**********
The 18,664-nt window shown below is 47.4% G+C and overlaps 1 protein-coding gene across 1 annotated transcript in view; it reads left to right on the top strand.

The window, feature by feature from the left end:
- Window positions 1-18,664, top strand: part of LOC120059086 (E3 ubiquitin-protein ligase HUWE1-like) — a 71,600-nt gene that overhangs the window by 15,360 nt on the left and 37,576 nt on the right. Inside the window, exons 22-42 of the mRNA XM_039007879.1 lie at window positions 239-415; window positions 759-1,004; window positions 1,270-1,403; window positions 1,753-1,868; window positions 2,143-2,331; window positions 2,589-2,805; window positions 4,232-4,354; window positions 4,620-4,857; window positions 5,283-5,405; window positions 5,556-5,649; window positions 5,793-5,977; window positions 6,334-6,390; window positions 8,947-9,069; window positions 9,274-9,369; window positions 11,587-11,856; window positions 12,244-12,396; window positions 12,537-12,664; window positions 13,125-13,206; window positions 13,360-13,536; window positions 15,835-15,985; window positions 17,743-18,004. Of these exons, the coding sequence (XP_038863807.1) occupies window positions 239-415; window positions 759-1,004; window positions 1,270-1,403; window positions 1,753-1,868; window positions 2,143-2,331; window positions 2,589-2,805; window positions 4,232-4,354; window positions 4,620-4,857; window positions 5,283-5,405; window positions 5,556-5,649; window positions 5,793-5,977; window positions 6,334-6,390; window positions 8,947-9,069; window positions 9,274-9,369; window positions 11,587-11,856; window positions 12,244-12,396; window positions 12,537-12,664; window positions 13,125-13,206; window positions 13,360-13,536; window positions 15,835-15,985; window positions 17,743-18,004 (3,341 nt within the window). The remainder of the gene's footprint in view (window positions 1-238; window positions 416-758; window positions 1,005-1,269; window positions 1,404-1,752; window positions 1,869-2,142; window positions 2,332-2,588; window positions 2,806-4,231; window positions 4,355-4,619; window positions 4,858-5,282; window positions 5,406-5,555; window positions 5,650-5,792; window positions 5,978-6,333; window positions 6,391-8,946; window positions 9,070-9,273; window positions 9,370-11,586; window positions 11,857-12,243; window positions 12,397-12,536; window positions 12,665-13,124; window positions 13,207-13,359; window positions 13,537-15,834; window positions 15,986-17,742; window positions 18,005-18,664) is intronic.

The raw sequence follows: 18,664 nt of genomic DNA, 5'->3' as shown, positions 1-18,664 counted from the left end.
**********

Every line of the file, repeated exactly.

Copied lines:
The 18,664-nt window shown below is 47.4% G+C and overlaps 1 protein-coding gene across 1 annotated transcript in view; it reads left to right on the top strand.

The window, feature by feature from the left end:
- Window positions 1-18,664, top strand: part of LOC120059086 (E3 ubiquitin-protein ligase HUWE1-like) — a 71,600-nt gene that overhangs the window by 15,360 nt on the left and 37,576 nt on the right. Inside the window, exons 22-42 of the mRNA XM_039007879.1 lie at window positions 239-415; window positions 759-1,004; window positions 1,270-1,403; window positions 1,753-1,868; window positions 2,143-2,331; window positions 2,589-2,805; window positions 4,232-4,354; window positions 4,620-4,857; window positions 5,283-5,405; window positions 5,556-5,649; window positions 5,793-5,977; window positions 6,334-6,390; window positions 8,947-9,069; window positions 9,274-9,369; window positions 11,587-11,856; window positions 12,244-12,396; window positions 12,537-12,664; window positions 13,125-13,206; window positions 13,360-13,536; window positions 15,835-15,985; window positions 17,743-18,004. Of these exons, the coding sequence (XP_038863807.1) occupies window positions 239-415; window positions 759-1,004; window positions 1,270-1,403; window positions 1,753-1,868; window positions 2,143-2,331; window positions 2,589-2,805; window positions 4,232-4,354; window positions 4,620-4,857; window positions 5,283-5,405; window positions 5,556-5,649; window positions 5,793-5,977; window positions 6,334-6,390; window positions 8,947-9,069; window positions 9,274-9,369; window positions 11,587-11,856; window positions 12,244-12,396; window positions 12,537-12,664; window positions 13,125-13,206; window positions 13,360-13,536; window positions 15,835-15,985; window positions 17,743-18,004 (3,341 nt within the window). The remainder of the gene's footprint in view (window positions 1-238; window positions 416-758; window positions 1,005-1,269; window positions 1,404-1,752; window positions 1,869-2,142; window positions 2,332-2,588; window positions 2,806-4,231; window positions 4,355-4,619; window positions 4,858-5,282; window positions 5,406-5,555; window positions 5,650-5,792; window positions 5,978-6,333; window positions 6,391-8,946; window positions 9,070-9,273; window positions 9,370-11,586; window positions 11,857-12,243; window positions 12,397-12,536; window positions 12,665-13,124; window positions 13,207-13,359; window positions 13,537-15,834; window positions 15,986-17,742; window positions 18,005-18,664) is intronic.

The raw sequence follows: 18,664 nt of genomic DNA, 5'->3' as shown, positions 1-18,664 counted from the left end.